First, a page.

Hybrid? Electric? Hydrogen? Why choose when you can have all three?
Mercedes-Benz has developed a modular design that can accommodate a gas-electric, battery electric or hydrogen fuel-cell drivetrain in a compact five-seater it calls Concept BlueZero. By using a common architecture based on the A- and B-Class subcompacts, Mercedes says it can diversify its drivetrains without developing a slew of new models.
"Our modular system allows different drive configurations for every customer requirement," says R&D chief Dr. Thomas Weber. "The modified sandwich-floor platform provides the perfect basis for a wide range of electric drive systems."
Although the three BlueZero cars coming to the Detroit auto show in January are just concepts, they are guideposts to the company's future. Mercedes says it will produce its first fuel-cell cars "on a small scale" next year and offer a "small-scale production" of EVs in 2010.
Mercedes says BlueZero allows it to easily embrace "electromobility" in three ways:
* E-Cell - a battery electric vehicle with a range of about 125 miles.
* E-Cell Plus - a range-extended electric vehicle that uses a small gasoline engine to recharge the battery as it approaches depletion. Think Chevrolet Volt but smaller.
* F-Cell - a hydrogen fuel-cell vehicle with a range of about 248 miles.
The three BlueZero vehicles share components, and the design and dimensions are identical. Although the three cars are about the same size as a Honda Fit, Mercedes says they seat five adults and have plenty of cargo space. They are "electric cars offering everyday practicality," says Mercedes boss Dieter Zetsche.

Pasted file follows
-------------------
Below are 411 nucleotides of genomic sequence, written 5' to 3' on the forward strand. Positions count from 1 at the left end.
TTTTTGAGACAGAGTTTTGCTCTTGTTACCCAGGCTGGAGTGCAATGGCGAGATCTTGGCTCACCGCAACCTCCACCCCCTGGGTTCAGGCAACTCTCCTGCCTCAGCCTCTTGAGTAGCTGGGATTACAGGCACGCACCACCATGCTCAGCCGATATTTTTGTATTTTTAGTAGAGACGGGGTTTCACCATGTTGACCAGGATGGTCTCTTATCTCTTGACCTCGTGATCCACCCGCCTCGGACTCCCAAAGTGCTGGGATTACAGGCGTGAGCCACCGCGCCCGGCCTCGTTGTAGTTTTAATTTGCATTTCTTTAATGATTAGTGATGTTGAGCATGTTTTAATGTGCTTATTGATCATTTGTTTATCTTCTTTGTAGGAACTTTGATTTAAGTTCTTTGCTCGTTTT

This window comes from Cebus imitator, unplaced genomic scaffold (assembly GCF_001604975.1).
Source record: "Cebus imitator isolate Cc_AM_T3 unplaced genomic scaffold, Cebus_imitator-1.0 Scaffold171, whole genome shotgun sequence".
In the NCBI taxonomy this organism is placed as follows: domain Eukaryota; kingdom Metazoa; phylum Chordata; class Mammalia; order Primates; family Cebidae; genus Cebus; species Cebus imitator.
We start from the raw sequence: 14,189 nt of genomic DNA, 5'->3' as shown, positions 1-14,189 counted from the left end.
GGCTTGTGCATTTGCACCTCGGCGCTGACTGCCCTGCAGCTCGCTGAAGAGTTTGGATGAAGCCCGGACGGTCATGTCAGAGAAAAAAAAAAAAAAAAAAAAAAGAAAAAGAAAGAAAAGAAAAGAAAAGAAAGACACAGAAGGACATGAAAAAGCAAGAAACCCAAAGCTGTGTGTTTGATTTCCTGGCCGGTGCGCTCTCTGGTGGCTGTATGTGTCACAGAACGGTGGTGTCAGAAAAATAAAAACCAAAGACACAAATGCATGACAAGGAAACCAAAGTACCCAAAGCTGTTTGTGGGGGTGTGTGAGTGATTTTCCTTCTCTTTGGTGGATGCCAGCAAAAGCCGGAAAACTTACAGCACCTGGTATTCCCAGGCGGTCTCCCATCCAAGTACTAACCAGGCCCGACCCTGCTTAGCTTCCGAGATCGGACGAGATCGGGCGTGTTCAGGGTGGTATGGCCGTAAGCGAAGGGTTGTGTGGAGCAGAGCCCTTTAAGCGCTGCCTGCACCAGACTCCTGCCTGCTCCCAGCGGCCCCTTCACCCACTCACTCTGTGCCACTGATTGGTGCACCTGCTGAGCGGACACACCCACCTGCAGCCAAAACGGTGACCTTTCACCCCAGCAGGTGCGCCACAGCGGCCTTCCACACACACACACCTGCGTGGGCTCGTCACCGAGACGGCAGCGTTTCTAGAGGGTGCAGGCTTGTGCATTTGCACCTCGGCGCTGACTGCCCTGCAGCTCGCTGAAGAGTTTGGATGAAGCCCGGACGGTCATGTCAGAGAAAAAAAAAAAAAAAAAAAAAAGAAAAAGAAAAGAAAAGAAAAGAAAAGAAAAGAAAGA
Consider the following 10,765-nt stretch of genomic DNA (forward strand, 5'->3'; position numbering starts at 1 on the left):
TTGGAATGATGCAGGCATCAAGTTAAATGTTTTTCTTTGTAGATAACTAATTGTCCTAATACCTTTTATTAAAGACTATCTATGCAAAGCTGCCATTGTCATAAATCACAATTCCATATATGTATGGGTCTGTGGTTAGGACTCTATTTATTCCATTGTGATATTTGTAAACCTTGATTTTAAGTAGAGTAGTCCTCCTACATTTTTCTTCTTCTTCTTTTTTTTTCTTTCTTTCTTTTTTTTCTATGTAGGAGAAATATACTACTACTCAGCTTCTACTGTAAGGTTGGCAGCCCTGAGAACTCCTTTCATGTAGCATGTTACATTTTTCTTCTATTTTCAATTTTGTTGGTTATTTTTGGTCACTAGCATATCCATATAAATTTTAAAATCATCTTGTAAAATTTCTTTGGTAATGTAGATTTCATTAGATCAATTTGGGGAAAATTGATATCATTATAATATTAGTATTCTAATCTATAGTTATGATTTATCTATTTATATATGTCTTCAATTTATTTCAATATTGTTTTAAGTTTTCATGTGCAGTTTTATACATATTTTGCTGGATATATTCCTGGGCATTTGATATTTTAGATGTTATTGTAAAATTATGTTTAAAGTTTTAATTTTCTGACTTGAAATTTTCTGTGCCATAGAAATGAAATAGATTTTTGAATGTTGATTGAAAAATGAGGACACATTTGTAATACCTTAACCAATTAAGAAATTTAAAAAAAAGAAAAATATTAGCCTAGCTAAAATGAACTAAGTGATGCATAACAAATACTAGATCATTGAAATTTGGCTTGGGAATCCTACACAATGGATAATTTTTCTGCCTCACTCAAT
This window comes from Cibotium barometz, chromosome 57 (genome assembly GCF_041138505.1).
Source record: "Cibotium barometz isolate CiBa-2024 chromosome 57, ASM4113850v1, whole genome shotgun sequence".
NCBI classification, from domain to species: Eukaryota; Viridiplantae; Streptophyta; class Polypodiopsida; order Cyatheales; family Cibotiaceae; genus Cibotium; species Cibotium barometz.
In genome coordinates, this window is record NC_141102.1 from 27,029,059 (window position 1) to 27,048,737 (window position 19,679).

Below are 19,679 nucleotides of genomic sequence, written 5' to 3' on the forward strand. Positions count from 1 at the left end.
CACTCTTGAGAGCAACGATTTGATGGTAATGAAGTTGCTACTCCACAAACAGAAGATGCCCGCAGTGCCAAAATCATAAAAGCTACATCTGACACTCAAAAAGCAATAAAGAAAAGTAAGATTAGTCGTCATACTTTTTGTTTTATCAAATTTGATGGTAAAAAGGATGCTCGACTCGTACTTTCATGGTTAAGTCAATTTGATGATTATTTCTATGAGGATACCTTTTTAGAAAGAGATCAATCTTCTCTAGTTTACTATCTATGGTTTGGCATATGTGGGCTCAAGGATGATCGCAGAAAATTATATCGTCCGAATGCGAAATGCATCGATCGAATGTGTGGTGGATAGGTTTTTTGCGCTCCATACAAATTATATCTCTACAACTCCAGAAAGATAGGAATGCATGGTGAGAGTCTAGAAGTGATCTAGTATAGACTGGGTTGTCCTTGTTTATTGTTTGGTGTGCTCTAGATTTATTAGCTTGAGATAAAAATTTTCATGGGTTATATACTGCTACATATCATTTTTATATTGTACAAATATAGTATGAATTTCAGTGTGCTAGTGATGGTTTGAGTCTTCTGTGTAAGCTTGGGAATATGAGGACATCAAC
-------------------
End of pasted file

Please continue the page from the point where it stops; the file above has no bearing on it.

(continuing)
The "sandwich floor" architecture puts the battery pack and other components under the floor, creating plenty of room inside while giving the cars a low center of gravity, agile handing and excellent crash safety, Mercedes says.
All of the cars feature a liquid-cooled lithium-ion battery with a maximum capacity of 35 kWh; Mercedes says they charge in four hours when plugged into a typical wall outlet. The electric motor produces 70 kW (about 94 horsepower) and 236 foot-pounds of torque, propelling the little runabout to 62 mph in a little less than 11 seconds.
The E-Cell Plus uses a 1.0-liter turbocharged engine (the same one found in the Smart fortwo) to keep the battery going. Mercedes didn't offer any details on the fuel-cell drivetrain, but there's probably not much new to say considering the company's been developing hydrogen cars for six years.
The exterior styling provides a glimpse of the next-gen B-Class vehicles we'll see in 2010, although the translucent body panels, clear wheel covers and "three-dimensional light effects" integrated into those 20-inch wheels probably won't see production.
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